Several thousand individuals who have been exposed to Monsanto’s (now Bayer) flagship herbicide Roundup and suffered from cancer are in the process of suing the agrichemical giant. This week saw the completion of the second trial, and the second ruling in favor of the plaintiff.
On Wednesday, March 27, a jury found the Monsanto corporation liable for a California man’s cancer caused in part by Roundup. Monsanto (Bayer) has been ordered to pay Edwin Hardeman $75 million in punitive damages, $5 million for past and future suffering, and more than $200,000 to cover medical bills.
Hardeman was diagnosed with non-Hodgkin’s lymphoma in 2015 after using Roundup to kill poison oak and other invasive plants on his property for more than two decades. The lawsuit alleged that Monsanto knew or should have known of the risks associated with the use of the herbicide, and failed to provide adequate warnings about the harmful product.
Bayer indicated it would appeal the verdict, continuing to argue that the herbicide is safe. But in 2015, the World Health Organization’s International Agency for Research on Cancer classified glyphosate (the active ingredient in Roundup) as probably carcinogenic to humans. During the case, the jury heard evidence that Monsanto was aware of studies that showed an association between Roundup and non-Hodgkin’s lymphoma, and that the agrichemical giant went so far as to ghostwrite scientific papers.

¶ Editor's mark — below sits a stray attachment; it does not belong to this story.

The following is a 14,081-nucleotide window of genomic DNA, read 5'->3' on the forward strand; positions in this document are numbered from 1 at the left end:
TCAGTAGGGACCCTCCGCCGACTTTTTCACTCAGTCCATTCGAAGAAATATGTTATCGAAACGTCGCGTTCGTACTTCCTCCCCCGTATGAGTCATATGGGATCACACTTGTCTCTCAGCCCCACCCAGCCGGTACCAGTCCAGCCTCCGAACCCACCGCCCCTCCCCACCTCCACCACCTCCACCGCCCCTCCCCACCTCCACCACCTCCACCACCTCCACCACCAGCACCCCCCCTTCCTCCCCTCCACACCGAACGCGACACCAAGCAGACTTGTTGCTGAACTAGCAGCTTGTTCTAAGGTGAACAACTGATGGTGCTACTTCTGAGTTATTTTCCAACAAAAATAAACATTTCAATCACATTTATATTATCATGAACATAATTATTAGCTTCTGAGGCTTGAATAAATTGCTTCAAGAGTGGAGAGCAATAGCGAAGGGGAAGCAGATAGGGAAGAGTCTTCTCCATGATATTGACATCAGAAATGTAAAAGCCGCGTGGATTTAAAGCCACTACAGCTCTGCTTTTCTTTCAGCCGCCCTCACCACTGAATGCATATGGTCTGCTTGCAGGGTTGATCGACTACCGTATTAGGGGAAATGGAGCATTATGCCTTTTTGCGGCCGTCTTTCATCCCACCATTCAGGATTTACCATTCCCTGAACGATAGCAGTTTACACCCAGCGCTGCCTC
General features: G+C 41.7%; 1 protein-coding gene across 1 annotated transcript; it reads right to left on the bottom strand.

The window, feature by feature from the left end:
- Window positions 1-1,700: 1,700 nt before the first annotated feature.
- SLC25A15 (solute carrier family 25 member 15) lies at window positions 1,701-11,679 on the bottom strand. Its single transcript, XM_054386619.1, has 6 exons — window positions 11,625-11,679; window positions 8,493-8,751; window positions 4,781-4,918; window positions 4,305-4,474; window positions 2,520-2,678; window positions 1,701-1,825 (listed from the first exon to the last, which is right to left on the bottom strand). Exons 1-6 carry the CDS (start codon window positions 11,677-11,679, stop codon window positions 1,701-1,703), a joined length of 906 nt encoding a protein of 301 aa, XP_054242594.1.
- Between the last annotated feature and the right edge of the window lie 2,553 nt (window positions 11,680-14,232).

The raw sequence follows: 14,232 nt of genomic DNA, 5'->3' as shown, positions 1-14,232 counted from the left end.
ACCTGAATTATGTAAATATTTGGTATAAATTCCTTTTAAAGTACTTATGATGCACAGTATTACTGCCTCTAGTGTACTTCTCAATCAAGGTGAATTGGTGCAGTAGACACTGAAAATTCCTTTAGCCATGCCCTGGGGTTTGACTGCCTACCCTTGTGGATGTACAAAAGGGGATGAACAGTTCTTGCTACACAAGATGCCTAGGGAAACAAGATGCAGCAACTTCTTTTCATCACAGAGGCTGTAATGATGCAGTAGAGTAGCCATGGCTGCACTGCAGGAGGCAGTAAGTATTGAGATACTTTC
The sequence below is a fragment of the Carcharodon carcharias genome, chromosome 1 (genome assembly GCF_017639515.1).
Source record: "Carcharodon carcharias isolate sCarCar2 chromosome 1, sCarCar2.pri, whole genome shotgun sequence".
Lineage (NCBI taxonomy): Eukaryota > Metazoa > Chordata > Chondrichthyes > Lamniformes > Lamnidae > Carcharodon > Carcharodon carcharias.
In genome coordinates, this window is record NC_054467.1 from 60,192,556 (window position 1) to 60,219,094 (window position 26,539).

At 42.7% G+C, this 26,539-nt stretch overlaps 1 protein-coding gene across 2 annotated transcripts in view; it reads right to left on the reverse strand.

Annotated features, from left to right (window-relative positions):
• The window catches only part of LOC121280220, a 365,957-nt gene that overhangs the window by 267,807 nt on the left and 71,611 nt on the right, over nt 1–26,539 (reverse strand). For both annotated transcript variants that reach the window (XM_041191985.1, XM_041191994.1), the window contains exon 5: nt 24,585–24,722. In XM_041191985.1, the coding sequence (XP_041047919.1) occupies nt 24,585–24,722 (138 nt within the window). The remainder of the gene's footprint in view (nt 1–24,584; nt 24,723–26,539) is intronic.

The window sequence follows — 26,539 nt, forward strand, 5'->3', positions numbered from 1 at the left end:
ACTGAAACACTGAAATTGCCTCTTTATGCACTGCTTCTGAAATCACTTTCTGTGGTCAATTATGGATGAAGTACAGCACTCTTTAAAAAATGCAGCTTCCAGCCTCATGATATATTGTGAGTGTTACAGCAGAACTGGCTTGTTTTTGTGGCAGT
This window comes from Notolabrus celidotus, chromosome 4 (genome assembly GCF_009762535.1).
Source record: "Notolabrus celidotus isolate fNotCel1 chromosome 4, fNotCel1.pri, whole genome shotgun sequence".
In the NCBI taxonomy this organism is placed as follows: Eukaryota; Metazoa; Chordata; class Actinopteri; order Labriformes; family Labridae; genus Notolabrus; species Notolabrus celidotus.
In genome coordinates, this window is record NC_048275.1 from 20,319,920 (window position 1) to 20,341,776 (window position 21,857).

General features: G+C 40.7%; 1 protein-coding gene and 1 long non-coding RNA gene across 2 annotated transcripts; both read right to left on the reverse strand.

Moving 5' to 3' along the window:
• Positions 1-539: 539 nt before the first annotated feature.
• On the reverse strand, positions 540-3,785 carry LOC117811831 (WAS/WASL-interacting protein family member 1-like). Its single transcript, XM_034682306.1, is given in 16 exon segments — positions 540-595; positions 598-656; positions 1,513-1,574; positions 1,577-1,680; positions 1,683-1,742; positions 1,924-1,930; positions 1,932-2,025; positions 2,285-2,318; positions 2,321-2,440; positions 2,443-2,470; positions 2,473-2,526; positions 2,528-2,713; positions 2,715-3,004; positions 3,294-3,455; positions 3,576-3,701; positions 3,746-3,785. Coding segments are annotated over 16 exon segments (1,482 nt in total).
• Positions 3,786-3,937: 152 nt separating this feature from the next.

This ruling in favor of Hardeman, alongside the ruling in August 2018 in favor of school groundskeeper DeWayne Johnson — the first of these glyphosate cancer trials — sets a precedent into the future. Pesticide Action Network Senior Scientist Marcia Ishii-Eiteman shares:
"Edwin Hardeman’s victory in court is a landmark moment — it signals a turning tide. For too long, corporations have profited from toxic pesticides without being held accountable for damages. For decades, Monsanto assured farmers, farmworkers, pesticide applicators, and homeowners that glyphosate was harmless. As Monsanto (Bayer) is finally held accountable for its impacts, we must also hold our public agencies accountable to science. Public opinion is already shifting, with school districts and communities across the country working on banning glyphosate. It’s time to get carcinogenic pesticides off the market, and support the transition to ecological pest management approaches.”
Photo: Mike Mozart | Flickr